The European Commission recently promised to interpret the rules on budget deficits pragmatically, to help European Union member countries cope with the economic crisis.
It did not, however, promise to be equally pragmatic about the Maastricht criteria for entering the euro, designed in the early 1990s when eastern enlargement was only a fanciful idea and financial markets were far less developed. Today the criteria make little economic sense for eurozone candidate countries in central and eastern Europe. The crisis has made reform of these rules even more urgent.
Two of the five criteria – on inflation and membership of ERM2, the latest form of the European exchange rate mechanism – are particularly flawed. If the inflation criterion were reformed and ERM2 scrapped, the Czech Republic and Poland could enter the eurozone within a year or two.
Other new EU member states would regain motivation to comply with the rules. From central and eastern Europe only Slovenia has joined, with Slovakia due to become the 16th eurozone country on January 1. A fast track to eurozone membership would help prevent the financial and economic crisis from deepening in the region.
The inflation criterion says inflation must be no more than 1.5 percentage points above the average rate of the three EU member states with the lowest inflation over the previous year. The first flaw is that it is hard to explain why eurozone candidate countries should be judged on the basis of inflation in non-eurozone countries such as the UK. Second, it is unclear why the criterion is not simply based on average eurozone inflation: this is what the European Central Bank tries to control and what eurozone candidate countries import. There is also no reason to base the average on countries with unhealthily low inflation, below the ECB’s 2 per cent target. Third, the one-year period for assessing compliance is too short. It motivates candidate countries to slow down growth and pursue sub-optimal policies such as administrative control of prices, just to meet the inflation criterion.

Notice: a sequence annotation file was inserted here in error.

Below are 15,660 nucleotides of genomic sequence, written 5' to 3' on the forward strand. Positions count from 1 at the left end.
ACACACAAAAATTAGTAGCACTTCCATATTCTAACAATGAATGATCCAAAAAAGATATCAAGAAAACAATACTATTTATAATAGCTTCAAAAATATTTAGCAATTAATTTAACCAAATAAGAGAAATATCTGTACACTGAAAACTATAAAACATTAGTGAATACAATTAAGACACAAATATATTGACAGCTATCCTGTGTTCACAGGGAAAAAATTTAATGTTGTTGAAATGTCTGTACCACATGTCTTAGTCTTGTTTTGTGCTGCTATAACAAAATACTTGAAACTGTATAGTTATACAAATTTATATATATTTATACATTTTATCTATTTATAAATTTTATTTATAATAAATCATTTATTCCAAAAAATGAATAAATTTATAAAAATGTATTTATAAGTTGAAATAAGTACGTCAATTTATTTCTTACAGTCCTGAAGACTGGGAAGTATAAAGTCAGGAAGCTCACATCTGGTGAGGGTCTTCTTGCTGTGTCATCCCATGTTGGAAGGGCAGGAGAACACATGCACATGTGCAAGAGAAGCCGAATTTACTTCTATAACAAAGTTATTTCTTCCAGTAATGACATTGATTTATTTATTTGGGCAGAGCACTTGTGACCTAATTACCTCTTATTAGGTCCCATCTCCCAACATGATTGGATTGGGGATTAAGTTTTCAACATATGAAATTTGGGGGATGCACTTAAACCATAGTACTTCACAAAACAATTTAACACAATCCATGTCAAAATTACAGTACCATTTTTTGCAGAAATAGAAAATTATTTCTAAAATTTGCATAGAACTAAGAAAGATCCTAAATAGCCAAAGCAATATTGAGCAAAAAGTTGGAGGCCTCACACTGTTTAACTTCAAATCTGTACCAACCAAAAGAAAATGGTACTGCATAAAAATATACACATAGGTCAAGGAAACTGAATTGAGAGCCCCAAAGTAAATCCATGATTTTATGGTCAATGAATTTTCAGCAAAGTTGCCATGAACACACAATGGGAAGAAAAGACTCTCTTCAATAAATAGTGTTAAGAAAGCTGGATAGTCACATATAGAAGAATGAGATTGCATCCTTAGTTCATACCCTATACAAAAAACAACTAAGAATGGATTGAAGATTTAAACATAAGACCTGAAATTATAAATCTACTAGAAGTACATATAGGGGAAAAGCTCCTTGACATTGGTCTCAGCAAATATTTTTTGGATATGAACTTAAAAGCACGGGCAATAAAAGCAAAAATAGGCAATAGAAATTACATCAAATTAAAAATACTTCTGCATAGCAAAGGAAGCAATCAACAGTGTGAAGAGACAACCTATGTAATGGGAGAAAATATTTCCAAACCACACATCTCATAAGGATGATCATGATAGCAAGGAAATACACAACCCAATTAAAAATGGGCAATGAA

The requirement to stay at least two years in the ERM2, limiting currency fluctuations against the euro to plus or minus 15 per cent, is also outdated. First, exchange rate fluctuations can hardly be a test of a country’s quality of macroeconomic policies. Exchange rates are no longer driven by current account deficits or interest rate disparities but by global speculation. Second, in today’s world it is impossible for any country to ensure stability of its exchange rate, except by rigidly pegging it to another currency (and even then stability is not assured, as evinced by Argentina before and Ukraine now).
The euro exchange rate is the best example: the euro itself would not pass the stability test if it had entered a hypothetical ERM2 with the US dollar in July this year. It would be irrational to expect the ECB to intervene successfully in foreign exchange markets that trade thousands of billions of euros daily. If the ECB could not do it, why demand it from eurozone candidates?
Finally, ERM2 requires the impossible: to control inflation and exchange rates simultaneously. If euro candidate countries were forced to intervene in the exchange rate, the resulting money expansion would put the inflation criterion in danger.
Eurozone accession for all new EU member states would not complicate eurozone monetary policy, given that their combined gross domestic product is less than 10 per cent of the eurozone’s GDP. If inflation in all these countries were 1.5 percentage points above euro area inflation, it would add only 0.1 points to overall inflation. Postponing euro adoption until greater real and nominal convergence has been achieved, as some argue, is tantamount to saying that euro adoption cannot help in a crisis and that it is not important for growth. Is this really what the architects of the euro had in mind?
The European Commission and ECB have shown they can be pragmatic in fighting the crisis. The Commission agreed to be flexible in applying state aid rules to bank recapitalisations in western Europe and in interpreting budget deficit limits enshrined in the stability and growth pact. The ECB relaxed its lending rules to prevent eurozone financial markets from freezing. The same pragmatism should also apply to euro entry criteria. Rules should not be the enemy of what makes economic sense.
Originally published at the FT and reproduced here with the author’s permission.